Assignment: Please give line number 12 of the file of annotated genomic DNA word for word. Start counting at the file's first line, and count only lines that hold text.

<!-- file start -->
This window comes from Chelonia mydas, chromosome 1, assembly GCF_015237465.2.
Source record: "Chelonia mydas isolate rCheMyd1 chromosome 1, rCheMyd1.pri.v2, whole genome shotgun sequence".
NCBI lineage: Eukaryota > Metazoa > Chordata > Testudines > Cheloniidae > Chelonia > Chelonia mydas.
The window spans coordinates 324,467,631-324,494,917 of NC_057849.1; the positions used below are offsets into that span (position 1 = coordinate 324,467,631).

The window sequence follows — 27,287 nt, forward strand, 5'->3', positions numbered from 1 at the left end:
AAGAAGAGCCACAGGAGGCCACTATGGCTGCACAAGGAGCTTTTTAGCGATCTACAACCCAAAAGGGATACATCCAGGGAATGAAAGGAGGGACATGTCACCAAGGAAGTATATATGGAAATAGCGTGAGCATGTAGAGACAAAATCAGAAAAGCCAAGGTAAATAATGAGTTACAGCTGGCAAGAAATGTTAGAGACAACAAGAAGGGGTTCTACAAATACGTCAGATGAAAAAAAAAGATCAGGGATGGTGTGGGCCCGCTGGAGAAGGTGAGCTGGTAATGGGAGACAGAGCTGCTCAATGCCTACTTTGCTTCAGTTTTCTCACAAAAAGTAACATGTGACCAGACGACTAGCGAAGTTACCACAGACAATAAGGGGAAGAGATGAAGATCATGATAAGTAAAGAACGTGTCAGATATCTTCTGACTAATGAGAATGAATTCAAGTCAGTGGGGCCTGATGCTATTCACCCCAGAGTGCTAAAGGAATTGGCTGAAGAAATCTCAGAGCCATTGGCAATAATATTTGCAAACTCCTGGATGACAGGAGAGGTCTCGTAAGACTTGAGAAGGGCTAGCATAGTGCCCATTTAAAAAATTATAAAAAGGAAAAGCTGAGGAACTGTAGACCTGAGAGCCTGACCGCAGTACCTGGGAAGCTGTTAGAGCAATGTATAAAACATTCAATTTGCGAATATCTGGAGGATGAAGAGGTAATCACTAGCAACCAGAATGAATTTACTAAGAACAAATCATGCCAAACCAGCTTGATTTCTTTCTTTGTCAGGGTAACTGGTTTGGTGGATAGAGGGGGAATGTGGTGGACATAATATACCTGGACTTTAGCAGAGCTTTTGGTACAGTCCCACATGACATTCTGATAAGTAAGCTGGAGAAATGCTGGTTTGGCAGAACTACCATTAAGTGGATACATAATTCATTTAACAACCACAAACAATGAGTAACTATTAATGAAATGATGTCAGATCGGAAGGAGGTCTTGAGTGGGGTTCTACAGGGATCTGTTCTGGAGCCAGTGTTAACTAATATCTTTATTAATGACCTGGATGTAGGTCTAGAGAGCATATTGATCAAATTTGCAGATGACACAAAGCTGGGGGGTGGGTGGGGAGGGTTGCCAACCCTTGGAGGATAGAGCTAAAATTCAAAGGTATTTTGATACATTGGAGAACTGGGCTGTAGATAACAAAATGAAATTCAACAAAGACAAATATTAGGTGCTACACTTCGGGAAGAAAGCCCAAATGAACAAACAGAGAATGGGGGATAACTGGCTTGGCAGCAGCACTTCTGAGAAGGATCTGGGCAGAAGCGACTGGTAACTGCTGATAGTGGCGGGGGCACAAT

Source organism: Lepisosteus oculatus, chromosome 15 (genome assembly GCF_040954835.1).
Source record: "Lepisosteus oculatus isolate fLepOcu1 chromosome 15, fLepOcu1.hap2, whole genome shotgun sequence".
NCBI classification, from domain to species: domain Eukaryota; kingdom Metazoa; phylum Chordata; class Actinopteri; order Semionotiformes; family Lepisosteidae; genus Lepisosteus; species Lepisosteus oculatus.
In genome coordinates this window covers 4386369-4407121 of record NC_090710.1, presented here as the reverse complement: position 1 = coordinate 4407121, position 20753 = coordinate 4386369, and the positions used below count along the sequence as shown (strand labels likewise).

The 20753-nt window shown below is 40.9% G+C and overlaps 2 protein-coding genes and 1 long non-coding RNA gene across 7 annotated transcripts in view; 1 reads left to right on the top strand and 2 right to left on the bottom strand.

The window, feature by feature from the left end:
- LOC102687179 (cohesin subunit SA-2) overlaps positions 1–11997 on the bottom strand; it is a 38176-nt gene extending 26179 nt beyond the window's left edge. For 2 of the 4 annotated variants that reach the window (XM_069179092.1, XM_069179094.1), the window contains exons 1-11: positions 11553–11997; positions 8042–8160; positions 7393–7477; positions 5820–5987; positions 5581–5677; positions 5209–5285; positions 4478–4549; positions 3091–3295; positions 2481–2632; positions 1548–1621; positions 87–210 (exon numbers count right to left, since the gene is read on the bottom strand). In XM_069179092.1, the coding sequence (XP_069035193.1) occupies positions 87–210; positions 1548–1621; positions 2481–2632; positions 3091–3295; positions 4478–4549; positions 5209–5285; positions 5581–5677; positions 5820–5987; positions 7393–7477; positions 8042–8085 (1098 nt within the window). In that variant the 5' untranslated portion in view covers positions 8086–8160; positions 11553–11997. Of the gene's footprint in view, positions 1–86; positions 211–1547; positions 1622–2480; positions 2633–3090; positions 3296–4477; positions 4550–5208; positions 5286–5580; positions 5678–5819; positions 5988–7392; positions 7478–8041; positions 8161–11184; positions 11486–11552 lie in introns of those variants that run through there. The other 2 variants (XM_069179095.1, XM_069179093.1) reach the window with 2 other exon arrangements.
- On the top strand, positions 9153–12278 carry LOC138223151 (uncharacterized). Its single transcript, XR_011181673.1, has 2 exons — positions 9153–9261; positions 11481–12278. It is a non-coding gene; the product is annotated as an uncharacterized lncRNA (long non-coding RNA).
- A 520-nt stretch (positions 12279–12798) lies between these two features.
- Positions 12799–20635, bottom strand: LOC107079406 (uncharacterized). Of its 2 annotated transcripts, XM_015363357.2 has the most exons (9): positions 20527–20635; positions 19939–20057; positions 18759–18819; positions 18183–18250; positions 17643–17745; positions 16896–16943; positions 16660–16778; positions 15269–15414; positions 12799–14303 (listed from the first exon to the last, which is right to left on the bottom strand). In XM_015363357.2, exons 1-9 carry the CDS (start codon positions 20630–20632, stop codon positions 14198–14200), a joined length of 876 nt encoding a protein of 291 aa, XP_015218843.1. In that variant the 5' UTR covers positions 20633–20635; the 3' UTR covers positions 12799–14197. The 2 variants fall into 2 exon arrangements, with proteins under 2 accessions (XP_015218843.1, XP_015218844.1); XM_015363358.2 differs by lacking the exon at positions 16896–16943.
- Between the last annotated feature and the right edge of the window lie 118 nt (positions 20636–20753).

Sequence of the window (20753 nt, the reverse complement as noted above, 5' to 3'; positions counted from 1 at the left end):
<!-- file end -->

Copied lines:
The window, feature by feature from the left end: